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Column, March 1, 1935, Page 2

What We Think


            "One of the serious defects of a democracy throughout history has been its failure to produce strong defense against internal enemies as radicalism, block action and group pressure."

            "We at the present time in the United State, are witnessing the mushroom growth of external enemies which threaten the principles of our government:'

            This statement of Secretary of Commerce Roper is reported in the New York Times of February 23. It does not require very keen insight to infer that Mr. Roper is very much in favor of a democracy. He even proposes a remedy for the distressing situation we findx ourselves, namely, the creation of a "citizen civil service reserve corps," in which he expects students to take an active part.

            One of the most important planks in the proposed organization is the stamping out of subversive movements, a suggestion quite in keeping with the "red-baiting" of Mr. William Randolph Hearst, and one which will doubtless be supported by a grand campaign of ballyhoo.

.             Secretary Roper's suggestion, upon closer scrutiny, seems to be a nation wide application of the Nunan Bill now pending in our state 1egislature. It is much more to the point, however. There is no hedging about the purpose of the proposed legislation. Its intentions intentions are made quite clear, and will very likely receive further elucidation in these very pointed, none too subtle, cartoons of the New York American Journal and Daily News.

            Is it not strange that the people who are anxious to suppress radical and even liberal student opinion do not dare to conduct a fair campaign by answering the charges made against them concretely?

* * *

            One of the great and important acts of our present federal administration was the setting up of about fifteen hundred Civilian Conservation Camp Camps, in April 1935. Here about three hundred thousand men, mostly between the ages of eighteen and twenty-five, have been working and maintaining themselves.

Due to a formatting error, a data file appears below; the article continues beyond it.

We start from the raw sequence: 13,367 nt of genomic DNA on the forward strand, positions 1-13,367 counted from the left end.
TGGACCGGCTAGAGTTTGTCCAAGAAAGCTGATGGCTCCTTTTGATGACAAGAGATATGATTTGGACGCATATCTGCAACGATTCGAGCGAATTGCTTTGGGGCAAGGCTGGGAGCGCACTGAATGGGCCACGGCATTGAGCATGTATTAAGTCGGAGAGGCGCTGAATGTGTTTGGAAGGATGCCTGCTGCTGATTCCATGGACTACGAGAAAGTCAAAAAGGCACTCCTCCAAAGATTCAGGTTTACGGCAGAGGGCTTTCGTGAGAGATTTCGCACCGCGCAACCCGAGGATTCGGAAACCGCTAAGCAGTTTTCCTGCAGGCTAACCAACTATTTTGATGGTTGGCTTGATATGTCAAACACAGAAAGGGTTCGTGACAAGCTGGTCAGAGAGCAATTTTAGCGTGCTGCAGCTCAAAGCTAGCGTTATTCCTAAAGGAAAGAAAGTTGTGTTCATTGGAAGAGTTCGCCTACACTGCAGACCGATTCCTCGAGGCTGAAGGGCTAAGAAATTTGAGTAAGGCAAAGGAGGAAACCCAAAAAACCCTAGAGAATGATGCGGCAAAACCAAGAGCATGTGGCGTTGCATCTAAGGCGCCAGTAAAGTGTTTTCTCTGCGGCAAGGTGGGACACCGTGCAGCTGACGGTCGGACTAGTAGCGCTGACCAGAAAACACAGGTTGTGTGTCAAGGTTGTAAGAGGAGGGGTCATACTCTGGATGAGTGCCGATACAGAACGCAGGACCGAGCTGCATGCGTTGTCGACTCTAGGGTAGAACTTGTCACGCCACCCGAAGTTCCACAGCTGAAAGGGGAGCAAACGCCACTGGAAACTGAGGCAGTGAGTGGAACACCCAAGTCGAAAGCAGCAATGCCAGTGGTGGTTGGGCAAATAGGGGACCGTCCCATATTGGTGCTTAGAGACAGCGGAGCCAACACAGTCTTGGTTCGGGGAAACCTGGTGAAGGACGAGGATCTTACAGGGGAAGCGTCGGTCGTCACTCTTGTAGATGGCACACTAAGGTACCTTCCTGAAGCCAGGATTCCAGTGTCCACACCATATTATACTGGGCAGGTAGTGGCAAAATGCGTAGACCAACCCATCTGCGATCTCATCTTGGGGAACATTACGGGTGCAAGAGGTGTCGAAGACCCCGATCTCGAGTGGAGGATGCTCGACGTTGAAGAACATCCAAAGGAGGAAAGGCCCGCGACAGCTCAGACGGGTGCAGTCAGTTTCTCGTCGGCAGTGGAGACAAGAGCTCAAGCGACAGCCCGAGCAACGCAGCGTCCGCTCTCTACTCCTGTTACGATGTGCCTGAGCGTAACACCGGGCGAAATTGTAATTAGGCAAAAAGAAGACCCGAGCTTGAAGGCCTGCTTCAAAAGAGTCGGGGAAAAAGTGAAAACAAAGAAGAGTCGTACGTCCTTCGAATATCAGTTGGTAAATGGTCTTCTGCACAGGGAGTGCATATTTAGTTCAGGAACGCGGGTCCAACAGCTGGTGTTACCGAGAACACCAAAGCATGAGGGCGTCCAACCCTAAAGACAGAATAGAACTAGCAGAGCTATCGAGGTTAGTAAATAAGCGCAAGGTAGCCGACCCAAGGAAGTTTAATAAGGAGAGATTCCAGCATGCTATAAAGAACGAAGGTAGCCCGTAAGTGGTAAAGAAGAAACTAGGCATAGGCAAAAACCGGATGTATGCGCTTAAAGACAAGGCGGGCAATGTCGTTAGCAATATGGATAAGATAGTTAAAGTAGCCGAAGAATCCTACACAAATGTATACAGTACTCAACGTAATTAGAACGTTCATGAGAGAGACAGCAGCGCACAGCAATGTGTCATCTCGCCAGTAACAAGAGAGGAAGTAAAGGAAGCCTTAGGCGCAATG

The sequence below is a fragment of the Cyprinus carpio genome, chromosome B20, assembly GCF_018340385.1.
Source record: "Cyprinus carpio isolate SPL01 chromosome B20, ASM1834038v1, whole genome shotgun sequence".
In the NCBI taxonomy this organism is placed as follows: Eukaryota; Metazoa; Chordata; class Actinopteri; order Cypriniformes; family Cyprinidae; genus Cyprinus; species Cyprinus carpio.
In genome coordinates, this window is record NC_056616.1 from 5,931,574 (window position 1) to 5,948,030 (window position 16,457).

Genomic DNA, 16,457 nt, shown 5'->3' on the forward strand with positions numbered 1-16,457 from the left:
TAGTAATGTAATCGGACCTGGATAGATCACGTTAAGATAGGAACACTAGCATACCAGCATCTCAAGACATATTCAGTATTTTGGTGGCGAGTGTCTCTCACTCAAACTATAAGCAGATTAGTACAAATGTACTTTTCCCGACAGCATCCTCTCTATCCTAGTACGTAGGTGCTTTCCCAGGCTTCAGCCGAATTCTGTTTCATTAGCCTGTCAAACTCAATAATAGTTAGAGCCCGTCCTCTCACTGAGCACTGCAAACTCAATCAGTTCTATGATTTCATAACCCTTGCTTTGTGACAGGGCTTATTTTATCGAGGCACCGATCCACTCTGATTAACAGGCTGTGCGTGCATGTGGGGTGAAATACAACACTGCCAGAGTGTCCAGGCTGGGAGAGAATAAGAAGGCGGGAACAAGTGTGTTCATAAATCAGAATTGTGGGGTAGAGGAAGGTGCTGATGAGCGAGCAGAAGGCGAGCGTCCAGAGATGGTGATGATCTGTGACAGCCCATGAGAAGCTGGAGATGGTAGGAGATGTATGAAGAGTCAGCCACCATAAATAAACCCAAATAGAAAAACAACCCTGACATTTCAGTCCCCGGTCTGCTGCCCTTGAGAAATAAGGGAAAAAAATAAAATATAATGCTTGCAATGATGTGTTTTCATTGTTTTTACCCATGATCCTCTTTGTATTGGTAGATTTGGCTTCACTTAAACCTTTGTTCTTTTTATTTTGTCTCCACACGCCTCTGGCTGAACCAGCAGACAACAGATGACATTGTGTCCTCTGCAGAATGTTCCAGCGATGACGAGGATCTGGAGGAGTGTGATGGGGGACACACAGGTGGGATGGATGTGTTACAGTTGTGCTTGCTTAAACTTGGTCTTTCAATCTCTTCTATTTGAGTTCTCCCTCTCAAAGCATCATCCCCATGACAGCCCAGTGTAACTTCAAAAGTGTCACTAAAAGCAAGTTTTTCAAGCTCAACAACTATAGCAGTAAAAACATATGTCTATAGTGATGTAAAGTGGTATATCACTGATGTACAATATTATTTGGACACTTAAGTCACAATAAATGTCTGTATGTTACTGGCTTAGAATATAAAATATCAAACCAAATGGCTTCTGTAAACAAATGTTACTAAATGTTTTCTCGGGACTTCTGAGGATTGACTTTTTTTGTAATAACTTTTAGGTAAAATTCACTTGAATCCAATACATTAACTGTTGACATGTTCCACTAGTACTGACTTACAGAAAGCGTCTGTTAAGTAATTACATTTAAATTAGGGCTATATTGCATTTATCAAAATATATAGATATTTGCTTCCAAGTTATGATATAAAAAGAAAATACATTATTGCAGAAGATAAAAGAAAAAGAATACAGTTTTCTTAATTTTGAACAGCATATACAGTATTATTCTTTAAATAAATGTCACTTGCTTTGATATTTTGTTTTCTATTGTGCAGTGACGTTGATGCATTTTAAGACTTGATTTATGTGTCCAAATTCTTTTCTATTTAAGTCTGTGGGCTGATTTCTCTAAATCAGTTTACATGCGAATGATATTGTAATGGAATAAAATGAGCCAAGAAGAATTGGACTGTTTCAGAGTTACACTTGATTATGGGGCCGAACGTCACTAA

Kenneth Holland, the educational advisor of the 11th corps area of the C.C.C.C. in extolling the camp project, says there have been some achievements in education. He does point out, however, that this progress has been impeded to a very great extent because of a lack of equipment. There are "practically no textbooks, and only barracks or mess hall, for a classroom."

            Such a condition prevails, yet General Douglas MacArthur, Army Chief of Staff, recently drafted a bill which would provide for the enlistment of a reserve force of more than a hundred thousand practically trained men, to be recruited from C.C.C.C. Camps (World Telegram, Feb. 7,1935). The force is to be organized so that in case of an emergency the boys would be availalie to fill the ranks of the military quickly. These youths are to spend two months per year in intensive military training.

            General MacArthur estimates that the of this undertaking will be $7,000,000. This money could be put to much better use, were it spent for the educational equipment so sadly needed. We might then be able to realize in part, at least, the plans laid out by Kenneth Holland, for vocational and industrial instead of military training.

            Such a change of emphasis, however, might entail the necessity of taking the Administration of the C. C. C. Camps out of the hands of the War Department, where it now resides, and putting its control under the Labor or Educational Department. This should be done at once!


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May 20, 2004